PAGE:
Old Synod Hall, Apostolic Palace
October 2, 2019
Secretary Pompeo, Archbishop Gallagher,
Your Excellencies, distinguished guests, and friends – good morning and welcome!
I’d like to thank His Eminence Cardinal Parolin, His Excellency Archbishop Gallagher, and the Holy See’s Secretariat of State for their partnership and support in making this symposium possible.
I’d also like to thank Secretary and Mrs. Pompeo for traveling to Vatican City to be here today.
Secretary Pompeo’s participation in this symposium illustrates the importance that the United States places on its diplomatic partnership with the Holy See.
For thirty-five years, the United States and the Holy See have shared a deep and enduring commitment to advancing peace, freedom, and human dignity. Together we share one of the most consequential diplomatic relationships in the world.
When President Ronald Reagan and Saint John Paul II established official diplomatic relations in 1984, they understood that, together, the United States and the Holy See would be a world-wide force for good.
As President Reagan said, “This partnership would exist to the benefit of peace loving people, everywhere.” And for thirty-five years it has done just that. Our work impacts a wide range of global issues, from promoting religious freedom, to combatting human trafficking, to preventing conflict and violence.
Today’s symposium, “Pathways to Achieving Human Dignity: Partnering with Faith-Based Organizations,” is yet another chapter in our great legacy of friendship and collaboration.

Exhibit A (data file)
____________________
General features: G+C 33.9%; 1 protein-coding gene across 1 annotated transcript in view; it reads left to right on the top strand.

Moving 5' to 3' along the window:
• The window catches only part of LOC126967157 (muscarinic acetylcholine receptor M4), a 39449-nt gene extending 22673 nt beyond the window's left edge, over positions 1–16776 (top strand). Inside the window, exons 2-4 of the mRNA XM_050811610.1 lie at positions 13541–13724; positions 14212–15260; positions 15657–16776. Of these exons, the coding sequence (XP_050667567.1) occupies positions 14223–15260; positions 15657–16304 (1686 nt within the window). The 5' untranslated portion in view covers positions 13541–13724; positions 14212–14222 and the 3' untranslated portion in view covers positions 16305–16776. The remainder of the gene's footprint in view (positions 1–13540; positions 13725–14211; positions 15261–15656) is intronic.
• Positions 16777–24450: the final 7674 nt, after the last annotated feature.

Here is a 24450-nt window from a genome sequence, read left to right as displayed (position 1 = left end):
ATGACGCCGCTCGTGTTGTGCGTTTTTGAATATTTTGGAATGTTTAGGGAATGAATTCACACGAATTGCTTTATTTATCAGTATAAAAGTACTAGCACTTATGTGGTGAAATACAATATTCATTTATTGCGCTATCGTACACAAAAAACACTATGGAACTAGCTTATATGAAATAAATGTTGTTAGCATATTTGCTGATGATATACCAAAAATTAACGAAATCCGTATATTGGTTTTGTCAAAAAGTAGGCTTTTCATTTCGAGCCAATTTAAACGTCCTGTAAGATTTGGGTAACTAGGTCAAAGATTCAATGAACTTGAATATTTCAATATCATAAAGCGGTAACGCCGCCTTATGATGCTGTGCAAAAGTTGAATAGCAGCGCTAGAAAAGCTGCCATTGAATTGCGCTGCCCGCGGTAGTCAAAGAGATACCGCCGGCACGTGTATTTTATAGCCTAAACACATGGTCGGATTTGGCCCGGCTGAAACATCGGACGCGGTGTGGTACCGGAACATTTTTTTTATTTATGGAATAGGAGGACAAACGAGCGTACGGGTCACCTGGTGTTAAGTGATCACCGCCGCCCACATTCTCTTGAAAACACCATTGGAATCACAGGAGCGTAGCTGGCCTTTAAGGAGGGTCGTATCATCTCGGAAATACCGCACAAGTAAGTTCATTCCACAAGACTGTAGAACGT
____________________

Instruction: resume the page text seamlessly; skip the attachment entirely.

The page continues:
We’ve convened this symposium because there has never been a more critical time to work with and to support faith-based organizations.
As President Trump has said, “These organizations lift people up, keep families strong, and solve problems at the local level.”
Today, religious freedom is under attack in nearly every part of the world. Faith based organizations, through their unique ability to build trust and encourage dialogue, can play a critical role in turning the tide.
Faith-based organizations are advocates for the most vulnerable among us, including those enslaved by human trafficking. They are also providers of humanitarian assistance, helping governments deliver aid effectively and honestly to those most in need.
For these reasons and more, I’m pleased to announce that the U.S. Embassy to the Holy See will award financial grants to each of the faith-based organizations participating in today’s symposium, to help support their work in the coming year.
Like President Trump, Secretary Pompeo has played a leading role in recognizing the importance of faith-based organizations.
Indeed, today’s symposium is a direct result of the Secretary’s Ministerial to Advance Religious Freedom, which was held this summer in Washington D.C. We were delighted that Archbishop Gallagher was able to participate in this historic Ministerial – the largest human rights event ever held by the U.S. Department of State.
On behalf of the U.S. Embassy to the Holy See, we are honored to have Secretary Pompeo with us today and at the helm of the State Department.
Secretary Pompeo graduated first in his class at the U.S. Military Academy at West Point in 1986 and served with distinction in the U.S. Army.
After leaving active duty, he graduated from Harvard Law School, having been an editor of the Harvard Law Review.
Prior to joining the Trump Administration, he served in the U.S. Congress, representing the Fourth Congressional District of Kansas.
In 2017, President Trump appointed him Director of the Central Intelligence Agency.
And in 2018 he was sworn in as the 70th U.S. Secretary of State.
Please join me in welcoming Secretary Mike Pompeo!